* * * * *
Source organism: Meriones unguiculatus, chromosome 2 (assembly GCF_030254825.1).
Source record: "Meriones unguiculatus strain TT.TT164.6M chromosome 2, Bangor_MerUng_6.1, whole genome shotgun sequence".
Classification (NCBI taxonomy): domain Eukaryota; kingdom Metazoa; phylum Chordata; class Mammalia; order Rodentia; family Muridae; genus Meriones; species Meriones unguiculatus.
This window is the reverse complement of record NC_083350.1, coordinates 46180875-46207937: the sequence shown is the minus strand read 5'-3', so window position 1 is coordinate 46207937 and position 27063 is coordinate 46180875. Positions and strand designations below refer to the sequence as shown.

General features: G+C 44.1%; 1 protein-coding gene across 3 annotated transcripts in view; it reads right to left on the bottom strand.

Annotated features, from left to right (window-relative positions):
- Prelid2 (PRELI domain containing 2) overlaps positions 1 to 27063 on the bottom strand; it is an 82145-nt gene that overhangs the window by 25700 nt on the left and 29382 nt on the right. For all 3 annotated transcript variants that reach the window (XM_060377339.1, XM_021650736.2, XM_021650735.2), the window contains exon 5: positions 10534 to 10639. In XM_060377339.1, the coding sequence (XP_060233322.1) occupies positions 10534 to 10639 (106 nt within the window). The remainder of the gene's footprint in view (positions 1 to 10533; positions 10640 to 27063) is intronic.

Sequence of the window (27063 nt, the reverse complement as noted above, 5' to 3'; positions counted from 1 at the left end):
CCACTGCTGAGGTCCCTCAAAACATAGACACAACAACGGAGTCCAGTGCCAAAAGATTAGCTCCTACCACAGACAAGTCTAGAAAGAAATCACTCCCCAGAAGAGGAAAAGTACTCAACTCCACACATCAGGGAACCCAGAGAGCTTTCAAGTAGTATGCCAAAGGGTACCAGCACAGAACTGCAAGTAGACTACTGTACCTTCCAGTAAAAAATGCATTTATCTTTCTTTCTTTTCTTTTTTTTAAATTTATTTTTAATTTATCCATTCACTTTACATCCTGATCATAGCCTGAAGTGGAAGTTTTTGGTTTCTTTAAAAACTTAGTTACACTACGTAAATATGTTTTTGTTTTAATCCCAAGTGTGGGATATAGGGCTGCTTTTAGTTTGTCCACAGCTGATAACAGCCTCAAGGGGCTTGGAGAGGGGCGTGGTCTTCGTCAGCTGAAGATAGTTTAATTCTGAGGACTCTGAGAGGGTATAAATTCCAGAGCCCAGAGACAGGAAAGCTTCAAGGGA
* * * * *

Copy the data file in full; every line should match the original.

Source organism: Meriones unguiculatus, chromosome 2 (assembly GCF_030254825.1).
Source record: "Meriones unguiculatus strain TT.TT164.6M chromosome 2, Bangor_MerUng_6.1, whole genome shotgun sequence".
Classification (NCBI taxonomy): domain Eukaryota; kingdom Metazoa; phylum Chordata; class Mammalia; order Rodentia; family Muridae; genus Meriones; species Meriones unguiculatus.
This window is the reverse complement of record NC_083350.1, coordinates 46180875-46207937: the sequence shown is the minus strand read 5'-3', so window position 1 is coordinate 46207937 and position 27063 is coordinate 46180875. Positions and strand designations below refer to the sequence as shown.

General features: G+C 44.1%; 1 protein-coding gene across 3 annotated transcripts in view; it reads right to left on the bottom strand.

Annotated features, from left to right (window-relative positions):
- Prelid2 (PRELI domain containing 2) overlaps positions 1 to 27063 on the bottom strand; it is an 82145-nt gene that overhangs the window by 25700 nt on the left and 29382 nt on the right. For all 3 annotated transcript variants that reach the window (XM_060377339.1, XM_021650736.2, XM_021650735.2), the window contains exon 5: positions 10534 to 10639. In XM_060377339.1, the coding sequence (XP_060233322.1) occupies positions 10534 to 10639 (106 nt within the window). The remainder of the gene's footprint in view (positions 1 to 10533; positions 10640 to 27063) is intronic.

Sequence of the window (27063 nt, the reverse complement as noted above, 5' to 3'; positions counted from 1 at the left end):
CCACTGCTGAGGTCCCTCAAAACATAGACACAACAACGGAGTCCAGTGCCAAAAGATTAGCTCCTACCACAGACAAGTCTAGAAAGAAATCACTCCCCAGAAGAGGAAAAGTACTCAACTCCACACATCAGGGAACCCAGAGAGCTTTCAAGTAGTATGCCAAAGGGTACCAGCACAGAACTGCAAGTAGACTACTGTACCTTCCAGTAAAAAATGCATTTATCTTTCTTTCTTTTCTTTTTTTTAAATTTATTTTTAATTTATCCATTCACTTTACATCCTGATCATAGCCTGAAGTGGAAGTTTTTGGTTTCTTTAAAAACTTAGTTACACTACGTAAATATGTTTTTGTTTTAATCCCAAGTGTGGGATATAGGGCTGCTTTTAGTTTGTCCACAGCTGATAACAGCCTCAAGGGGCTTGGAGAGGGGCGTGGTCTTCGTCAGCTGAAGATAGTTTAATTCTGAGGACTCTGAGAGGGTATAAATTCCAGAGCCCAGAGACAGGAAAGCTTCAAGGGA